Tate & Lyle shares take £400m hit after profit warning

By Caroline SCOTT-THOMAS contact

- Last updated on GMT

Related tags: Stock market, Stock

Lower prices for Chinese sucralose led to a big drop in Tate & Lyle's profits - and the first of three profit warnings - a year ago
Lower prices for Chinese sucralose led to a big drop in Tate & Lyle's profits - and the first of three profit warnings - a year ago
Nearly £400m (€538m) was wiped from Tate & Lyle’s stock value on Friday after it issued its third profit warning in a year.

The company said it expected profits to be modestly below the £230m-£245m (€309m-€330m) range it predicted in September – itself a downward revision of an earlier full year profit forecast of £322m (€433m).

“Following the weak performance of Bulk Ingredients in the third quarter driven by lower US sweetener volumes and pressure in ethanol and EU bulk sweetener markets, which we anticipate will continue through the fourth quarter, we now expect Group profits for the full financial year to be modestly below the range stated in September 2014 of £230 to £245million,”​ the company said in a statement.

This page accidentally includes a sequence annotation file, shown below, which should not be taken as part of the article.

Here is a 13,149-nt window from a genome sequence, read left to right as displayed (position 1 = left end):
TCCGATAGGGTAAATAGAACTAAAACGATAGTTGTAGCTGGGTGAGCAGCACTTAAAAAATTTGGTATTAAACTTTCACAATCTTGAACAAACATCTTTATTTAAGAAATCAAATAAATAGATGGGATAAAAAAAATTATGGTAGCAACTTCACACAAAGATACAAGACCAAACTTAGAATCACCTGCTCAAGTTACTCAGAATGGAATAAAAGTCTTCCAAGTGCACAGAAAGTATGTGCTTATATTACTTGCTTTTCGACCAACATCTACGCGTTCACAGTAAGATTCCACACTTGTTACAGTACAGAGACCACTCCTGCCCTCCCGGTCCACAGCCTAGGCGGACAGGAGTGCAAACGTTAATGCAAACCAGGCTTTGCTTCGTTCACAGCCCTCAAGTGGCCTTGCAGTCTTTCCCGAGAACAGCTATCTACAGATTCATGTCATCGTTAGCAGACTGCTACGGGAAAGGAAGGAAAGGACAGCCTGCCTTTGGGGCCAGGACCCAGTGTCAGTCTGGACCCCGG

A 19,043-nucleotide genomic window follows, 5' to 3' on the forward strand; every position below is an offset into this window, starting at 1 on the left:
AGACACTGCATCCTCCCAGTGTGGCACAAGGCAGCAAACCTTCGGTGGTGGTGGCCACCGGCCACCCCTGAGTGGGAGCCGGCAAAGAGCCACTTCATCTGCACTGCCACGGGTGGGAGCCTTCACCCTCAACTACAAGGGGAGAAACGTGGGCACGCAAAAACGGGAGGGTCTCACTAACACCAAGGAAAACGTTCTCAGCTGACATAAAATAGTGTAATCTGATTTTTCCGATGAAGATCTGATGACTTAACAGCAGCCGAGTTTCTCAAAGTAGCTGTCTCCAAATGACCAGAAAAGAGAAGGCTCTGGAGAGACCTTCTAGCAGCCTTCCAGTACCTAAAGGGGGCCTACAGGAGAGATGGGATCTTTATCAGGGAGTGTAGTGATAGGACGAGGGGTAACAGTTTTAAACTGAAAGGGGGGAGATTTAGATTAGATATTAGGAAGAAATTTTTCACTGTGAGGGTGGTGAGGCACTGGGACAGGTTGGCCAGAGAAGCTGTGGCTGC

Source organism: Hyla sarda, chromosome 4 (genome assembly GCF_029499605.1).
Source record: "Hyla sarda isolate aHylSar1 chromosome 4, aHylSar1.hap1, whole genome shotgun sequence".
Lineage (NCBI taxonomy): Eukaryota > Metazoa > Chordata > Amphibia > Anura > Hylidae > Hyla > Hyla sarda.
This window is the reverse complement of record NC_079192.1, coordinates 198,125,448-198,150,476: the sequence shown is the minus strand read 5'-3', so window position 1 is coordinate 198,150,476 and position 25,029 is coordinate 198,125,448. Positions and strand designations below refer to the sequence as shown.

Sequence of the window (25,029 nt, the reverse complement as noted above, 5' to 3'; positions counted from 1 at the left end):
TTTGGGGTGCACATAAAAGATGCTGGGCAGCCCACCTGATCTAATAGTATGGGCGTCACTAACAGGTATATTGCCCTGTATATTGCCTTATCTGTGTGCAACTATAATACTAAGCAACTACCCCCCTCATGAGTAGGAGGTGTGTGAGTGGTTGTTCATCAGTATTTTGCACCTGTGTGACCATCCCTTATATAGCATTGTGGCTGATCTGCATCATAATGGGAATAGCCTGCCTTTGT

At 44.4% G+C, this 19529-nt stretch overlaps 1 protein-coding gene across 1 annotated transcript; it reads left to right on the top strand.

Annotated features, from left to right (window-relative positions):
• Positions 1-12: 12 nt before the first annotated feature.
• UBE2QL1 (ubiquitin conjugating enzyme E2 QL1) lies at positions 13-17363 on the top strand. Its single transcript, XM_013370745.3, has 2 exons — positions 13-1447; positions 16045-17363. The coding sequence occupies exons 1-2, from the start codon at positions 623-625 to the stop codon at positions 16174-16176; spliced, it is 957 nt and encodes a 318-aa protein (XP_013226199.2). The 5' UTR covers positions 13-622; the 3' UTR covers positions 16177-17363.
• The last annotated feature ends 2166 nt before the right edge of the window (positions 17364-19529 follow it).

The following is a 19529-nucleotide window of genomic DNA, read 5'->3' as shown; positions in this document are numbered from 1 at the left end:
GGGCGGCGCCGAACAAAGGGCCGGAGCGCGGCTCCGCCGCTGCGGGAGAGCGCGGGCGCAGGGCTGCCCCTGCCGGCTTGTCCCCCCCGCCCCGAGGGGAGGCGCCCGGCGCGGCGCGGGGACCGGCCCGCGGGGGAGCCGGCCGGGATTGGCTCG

Tate & Lyle issued its first profit warning in February 2014, reporting a big drop in profits from sucralose on increased competition from China, and share value has fallen 26% since then.

Chief executive Javed Ahmed said in a conference call on Friday: “The group had a challenging quarter… Bulk ingredients faced a combination of industry-related issues in the quarter …We expect these issues to continue to impact this division in the fourth quarter and beyond.”

The company’s share price hit a low of 573.5 pence after the announcement.

Market analyst Darren Shirley at Shore Capital said in an investment note on Monday: “We have struggled for a number of years to be positive on Tate & Lyle, noting that despite all the previous (and past) management’s action to diversify the growth into profit streams with better quality and visibility, the group still remains heavily exposed to commodity markets, in many of which it is subscale, and hence on which it has limited control and visibility.”

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